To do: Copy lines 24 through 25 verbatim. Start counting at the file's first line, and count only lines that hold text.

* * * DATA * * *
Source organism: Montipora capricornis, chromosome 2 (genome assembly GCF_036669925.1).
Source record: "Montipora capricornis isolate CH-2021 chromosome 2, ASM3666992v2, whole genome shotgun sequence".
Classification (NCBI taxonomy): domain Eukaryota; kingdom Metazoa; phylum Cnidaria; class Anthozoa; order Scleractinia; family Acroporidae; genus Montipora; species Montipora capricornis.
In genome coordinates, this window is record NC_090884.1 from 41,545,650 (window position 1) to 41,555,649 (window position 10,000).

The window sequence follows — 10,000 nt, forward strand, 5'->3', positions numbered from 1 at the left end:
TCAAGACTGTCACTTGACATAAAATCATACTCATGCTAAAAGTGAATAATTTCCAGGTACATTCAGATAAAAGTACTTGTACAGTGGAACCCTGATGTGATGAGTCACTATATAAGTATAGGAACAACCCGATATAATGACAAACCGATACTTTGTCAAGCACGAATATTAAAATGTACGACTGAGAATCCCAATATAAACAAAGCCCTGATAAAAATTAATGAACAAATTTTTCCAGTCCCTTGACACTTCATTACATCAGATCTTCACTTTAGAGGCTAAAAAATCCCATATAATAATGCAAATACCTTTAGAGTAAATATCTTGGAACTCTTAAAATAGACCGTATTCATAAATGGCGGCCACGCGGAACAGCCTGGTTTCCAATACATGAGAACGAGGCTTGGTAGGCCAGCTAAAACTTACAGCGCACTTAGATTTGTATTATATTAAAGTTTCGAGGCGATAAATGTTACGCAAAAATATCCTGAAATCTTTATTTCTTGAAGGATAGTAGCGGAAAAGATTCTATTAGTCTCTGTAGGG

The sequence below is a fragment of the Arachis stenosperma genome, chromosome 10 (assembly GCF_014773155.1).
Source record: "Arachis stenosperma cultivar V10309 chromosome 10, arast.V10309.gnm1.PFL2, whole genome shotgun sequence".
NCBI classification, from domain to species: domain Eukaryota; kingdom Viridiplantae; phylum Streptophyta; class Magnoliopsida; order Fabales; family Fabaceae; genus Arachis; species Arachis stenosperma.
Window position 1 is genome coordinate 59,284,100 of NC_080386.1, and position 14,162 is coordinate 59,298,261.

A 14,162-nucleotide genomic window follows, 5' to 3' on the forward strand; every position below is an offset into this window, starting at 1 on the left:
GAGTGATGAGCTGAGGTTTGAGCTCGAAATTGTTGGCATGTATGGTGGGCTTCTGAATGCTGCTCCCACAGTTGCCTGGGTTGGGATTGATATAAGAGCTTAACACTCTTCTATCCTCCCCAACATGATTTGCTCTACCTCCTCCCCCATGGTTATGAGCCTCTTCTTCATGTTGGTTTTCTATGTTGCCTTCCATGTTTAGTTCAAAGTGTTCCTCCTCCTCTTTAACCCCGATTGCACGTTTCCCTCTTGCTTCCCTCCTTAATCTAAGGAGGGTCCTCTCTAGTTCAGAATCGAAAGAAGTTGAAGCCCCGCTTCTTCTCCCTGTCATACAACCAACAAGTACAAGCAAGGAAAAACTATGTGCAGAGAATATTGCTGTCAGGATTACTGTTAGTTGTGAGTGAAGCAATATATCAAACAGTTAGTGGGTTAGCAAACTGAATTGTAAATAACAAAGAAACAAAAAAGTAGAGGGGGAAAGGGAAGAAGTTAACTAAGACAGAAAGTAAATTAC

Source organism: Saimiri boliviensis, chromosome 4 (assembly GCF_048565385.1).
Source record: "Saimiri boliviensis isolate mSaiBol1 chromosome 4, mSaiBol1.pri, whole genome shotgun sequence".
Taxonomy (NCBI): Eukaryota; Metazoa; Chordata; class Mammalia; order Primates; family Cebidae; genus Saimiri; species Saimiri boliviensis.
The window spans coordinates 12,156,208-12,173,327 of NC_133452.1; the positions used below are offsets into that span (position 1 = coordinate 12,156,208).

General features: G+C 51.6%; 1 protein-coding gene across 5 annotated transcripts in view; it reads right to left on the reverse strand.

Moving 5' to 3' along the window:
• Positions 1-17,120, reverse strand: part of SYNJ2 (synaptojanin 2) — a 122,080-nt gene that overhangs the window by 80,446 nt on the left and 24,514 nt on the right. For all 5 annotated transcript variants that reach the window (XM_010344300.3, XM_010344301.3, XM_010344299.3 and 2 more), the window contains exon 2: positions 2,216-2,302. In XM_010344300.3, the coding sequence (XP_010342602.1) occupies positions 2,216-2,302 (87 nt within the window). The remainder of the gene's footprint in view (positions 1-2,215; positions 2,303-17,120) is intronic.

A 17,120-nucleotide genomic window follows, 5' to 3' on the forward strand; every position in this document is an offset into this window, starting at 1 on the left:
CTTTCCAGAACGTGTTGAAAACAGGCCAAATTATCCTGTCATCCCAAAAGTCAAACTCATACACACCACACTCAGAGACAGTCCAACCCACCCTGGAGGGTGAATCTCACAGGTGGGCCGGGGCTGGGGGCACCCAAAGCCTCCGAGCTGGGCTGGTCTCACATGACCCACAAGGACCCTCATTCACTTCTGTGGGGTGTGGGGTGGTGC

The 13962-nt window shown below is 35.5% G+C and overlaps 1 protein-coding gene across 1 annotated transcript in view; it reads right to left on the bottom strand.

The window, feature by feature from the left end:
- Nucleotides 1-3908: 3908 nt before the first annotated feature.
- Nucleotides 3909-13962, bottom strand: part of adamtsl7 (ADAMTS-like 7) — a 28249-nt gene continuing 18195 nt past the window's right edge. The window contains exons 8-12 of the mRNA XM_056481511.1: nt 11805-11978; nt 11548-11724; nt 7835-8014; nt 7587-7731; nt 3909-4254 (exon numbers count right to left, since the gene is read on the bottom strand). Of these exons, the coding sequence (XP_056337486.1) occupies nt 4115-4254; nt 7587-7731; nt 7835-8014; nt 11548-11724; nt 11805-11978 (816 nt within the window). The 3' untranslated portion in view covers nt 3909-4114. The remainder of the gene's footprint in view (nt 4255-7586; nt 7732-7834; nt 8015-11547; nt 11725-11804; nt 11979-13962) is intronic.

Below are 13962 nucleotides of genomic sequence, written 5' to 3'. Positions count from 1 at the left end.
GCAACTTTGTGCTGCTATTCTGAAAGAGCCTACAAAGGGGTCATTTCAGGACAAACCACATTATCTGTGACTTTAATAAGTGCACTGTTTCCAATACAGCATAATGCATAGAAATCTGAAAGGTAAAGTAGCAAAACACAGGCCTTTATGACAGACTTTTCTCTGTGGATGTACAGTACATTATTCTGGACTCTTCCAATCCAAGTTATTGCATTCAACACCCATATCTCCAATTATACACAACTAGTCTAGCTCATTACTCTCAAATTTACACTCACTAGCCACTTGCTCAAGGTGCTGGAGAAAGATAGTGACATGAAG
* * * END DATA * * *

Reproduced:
- Nucleotides 1-3908: 3908 nt before the first annotated feature.
- Nucleotides 3909-13962, bottom strand: part of adamtsl7 (ADAMTS-like 7) — a 28249-nt gene continuing 18195 nt past the window's right edge. The window contains exons 8-12 of the mRNA XM_056481511.1: nt 11805-11978; nt 11548-11724; nt 7835-8014; nt 7587-7731; nt 3909-4254 (exon numbers count right to left, since the gene is read on the bottom strand). Of these exons, the coding sequence (XP_056337486.1) occupies nt 4115-4254; nt 7587-7731; nt 7835-8014; nt 11548-11724; nt 11805-11978 (816 nt within the window). The 3' untranslated portion in view covers nt 3909-4114. The remainder of the gene's footprint in view (nt 4255-7586; nt 7732-7834; nt 8015-11547; nt 11725-11804; nt 11979-13962) is intronic.